In that light, these audio (voice) recombinations are works montage similar to a book I later wrote, Vertical Elegies 5: The Section. To make that collection of 69 sonnets, I took some 100 full, margin-to-margin pages of discreet poems and fragments written through the 90s and early 00's and spliced lines together, according to: 1., chance sighting; 2., maintaining at once syntactic integrity and openness (or non-arrival); and 3., what urged. (I use the past tense, as what arose in the moment of composition, of splicing, does not imply that it still urges. Written, arranged, today it might have turned out quite differently.) Operating at the periphery of this method was the sense of leaving a vacuum, absence of resolve, or emptiness at the books "center," much like Lao Tze and Lawrence's wheels.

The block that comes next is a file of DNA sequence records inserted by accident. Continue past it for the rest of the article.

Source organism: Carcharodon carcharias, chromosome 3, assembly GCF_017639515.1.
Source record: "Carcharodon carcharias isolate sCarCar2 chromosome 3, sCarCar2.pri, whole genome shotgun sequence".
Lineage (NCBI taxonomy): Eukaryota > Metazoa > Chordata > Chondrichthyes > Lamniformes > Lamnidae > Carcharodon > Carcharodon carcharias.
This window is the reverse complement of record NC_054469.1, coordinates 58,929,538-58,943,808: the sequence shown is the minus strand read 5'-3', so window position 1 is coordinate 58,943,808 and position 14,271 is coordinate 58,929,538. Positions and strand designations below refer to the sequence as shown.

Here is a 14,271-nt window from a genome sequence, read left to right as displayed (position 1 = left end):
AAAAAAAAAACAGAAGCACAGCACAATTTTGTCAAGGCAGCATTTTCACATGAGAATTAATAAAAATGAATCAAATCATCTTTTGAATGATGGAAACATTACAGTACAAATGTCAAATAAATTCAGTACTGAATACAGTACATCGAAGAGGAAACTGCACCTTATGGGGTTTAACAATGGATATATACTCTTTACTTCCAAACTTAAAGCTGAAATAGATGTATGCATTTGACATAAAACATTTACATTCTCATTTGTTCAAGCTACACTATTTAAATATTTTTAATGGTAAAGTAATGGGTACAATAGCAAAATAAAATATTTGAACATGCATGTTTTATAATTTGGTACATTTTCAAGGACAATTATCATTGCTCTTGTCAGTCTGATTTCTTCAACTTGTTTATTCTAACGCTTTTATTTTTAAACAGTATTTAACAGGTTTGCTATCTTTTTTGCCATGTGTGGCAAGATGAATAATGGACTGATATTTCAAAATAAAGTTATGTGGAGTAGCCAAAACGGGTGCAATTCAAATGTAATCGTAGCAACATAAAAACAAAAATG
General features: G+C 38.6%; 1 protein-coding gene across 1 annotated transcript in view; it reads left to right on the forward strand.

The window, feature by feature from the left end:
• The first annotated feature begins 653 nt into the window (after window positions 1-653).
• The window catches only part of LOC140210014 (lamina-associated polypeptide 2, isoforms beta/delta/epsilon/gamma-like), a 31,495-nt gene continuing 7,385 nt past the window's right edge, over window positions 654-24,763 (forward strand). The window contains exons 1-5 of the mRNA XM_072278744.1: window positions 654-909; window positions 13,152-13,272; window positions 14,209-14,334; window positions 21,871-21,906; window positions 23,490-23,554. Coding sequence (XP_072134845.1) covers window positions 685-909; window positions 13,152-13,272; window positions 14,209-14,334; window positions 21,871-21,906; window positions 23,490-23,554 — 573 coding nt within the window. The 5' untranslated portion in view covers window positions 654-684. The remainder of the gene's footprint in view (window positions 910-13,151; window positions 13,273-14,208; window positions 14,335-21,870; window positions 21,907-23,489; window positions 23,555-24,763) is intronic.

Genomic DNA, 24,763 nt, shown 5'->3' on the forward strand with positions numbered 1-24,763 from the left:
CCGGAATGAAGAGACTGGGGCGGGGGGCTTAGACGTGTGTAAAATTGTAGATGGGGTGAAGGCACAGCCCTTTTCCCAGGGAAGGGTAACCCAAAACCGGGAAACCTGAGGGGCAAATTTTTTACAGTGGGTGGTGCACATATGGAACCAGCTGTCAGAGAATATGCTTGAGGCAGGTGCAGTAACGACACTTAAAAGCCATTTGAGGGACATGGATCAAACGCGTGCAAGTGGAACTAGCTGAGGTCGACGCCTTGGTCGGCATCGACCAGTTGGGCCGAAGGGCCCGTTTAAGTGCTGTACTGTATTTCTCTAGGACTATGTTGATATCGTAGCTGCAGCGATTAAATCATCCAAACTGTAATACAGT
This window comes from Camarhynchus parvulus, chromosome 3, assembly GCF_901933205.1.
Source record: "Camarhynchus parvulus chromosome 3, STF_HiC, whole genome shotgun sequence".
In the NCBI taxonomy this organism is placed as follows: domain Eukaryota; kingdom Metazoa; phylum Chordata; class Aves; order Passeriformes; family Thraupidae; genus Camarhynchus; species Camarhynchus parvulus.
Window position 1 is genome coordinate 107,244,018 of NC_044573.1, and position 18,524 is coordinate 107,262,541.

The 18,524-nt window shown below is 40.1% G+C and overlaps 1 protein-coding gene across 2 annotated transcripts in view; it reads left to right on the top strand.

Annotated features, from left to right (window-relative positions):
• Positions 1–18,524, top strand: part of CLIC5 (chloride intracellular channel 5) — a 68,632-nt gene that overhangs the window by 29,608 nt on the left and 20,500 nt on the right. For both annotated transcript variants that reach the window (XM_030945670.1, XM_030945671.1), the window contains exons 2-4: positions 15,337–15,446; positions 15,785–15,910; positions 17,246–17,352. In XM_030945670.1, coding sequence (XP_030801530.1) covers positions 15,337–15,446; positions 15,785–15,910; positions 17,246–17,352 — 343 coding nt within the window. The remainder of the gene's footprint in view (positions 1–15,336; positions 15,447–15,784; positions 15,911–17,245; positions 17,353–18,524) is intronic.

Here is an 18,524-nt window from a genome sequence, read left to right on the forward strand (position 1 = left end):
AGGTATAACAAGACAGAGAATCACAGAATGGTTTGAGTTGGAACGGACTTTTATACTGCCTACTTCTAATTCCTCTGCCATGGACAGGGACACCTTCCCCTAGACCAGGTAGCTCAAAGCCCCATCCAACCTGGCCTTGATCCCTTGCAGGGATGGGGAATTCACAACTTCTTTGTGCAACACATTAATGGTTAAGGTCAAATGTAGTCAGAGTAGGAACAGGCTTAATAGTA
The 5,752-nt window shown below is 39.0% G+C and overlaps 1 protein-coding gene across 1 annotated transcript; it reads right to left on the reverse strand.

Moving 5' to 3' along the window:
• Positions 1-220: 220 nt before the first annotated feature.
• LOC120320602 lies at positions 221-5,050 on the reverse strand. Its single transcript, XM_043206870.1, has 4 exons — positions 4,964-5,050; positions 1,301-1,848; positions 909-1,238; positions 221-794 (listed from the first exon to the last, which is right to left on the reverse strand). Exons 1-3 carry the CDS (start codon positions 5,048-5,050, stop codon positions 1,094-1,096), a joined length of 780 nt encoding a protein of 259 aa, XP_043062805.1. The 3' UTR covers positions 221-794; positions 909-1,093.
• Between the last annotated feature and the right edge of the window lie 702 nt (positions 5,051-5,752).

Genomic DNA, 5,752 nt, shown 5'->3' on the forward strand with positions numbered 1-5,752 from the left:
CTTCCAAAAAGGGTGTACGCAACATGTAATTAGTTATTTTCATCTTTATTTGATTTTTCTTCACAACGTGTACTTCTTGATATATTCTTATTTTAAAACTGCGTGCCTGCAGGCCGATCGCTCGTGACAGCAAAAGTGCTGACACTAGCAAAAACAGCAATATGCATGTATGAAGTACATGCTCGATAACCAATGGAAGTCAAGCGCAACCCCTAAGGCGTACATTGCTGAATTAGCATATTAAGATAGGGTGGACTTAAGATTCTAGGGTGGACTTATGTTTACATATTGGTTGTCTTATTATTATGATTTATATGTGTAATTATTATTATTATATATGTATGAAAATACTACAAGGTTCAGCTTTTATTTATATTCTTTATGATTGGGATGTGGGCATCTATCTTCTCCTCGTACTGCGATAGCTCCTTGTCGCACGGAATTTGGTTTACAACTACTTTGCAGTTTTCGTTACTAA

Following on the use of the term "montage," what may be revealed in that continuous remove of an end zone (and so the positing of an end at each juncture, while maintaining syntactic, grammatical integrity) is a beam of light, such as a projector casts and over which a running spool of film is run: Hart Crane's "cinema slights." I prefer the term "montage""”the film technique of rapid cuts, and particularly with the film director Sergei Eisenstein's sense of "collision" in that technique"”to Wyndham Lewis's "collage," with its connotation of "glue." Also, "collage" is usually applied in relation to painting to an assemblage of different forms. The forms of these works (both The Section and the poems realized out of transcribed recordings) were consistent within themselves, their time, contrary to what collage calls for. Additionally, language occurs in time: it therefore, like it or not, sounds in narrative"”one of montage's resistances"”like motion pictures. Also, "montage" comes from "mountain," derived from the PIE base *men-, meaning "to stand out, project." It is projective, recalling Olson. Finally, "to mount" means "to frame." I am interested in that aspect of art, remembering Clement Greenberg saying that all artists do is put a frame around what is and, pointing, say: "Look at this." I would also note I consider The Section a "collaboration with a former self," namely the self I was in the early '00s collaborating with where I was at more or less in the previous decade. Two constraints acted as counteracting forces in The Section: A sense of syntax, so that the passage from one line mounted to the next made approximate grammatical sense; and a continual non-arrival of ascribable (or conclusive) meaning. I sought through this to form a book in which departure, and so the beginning of absence, would form the text's heart.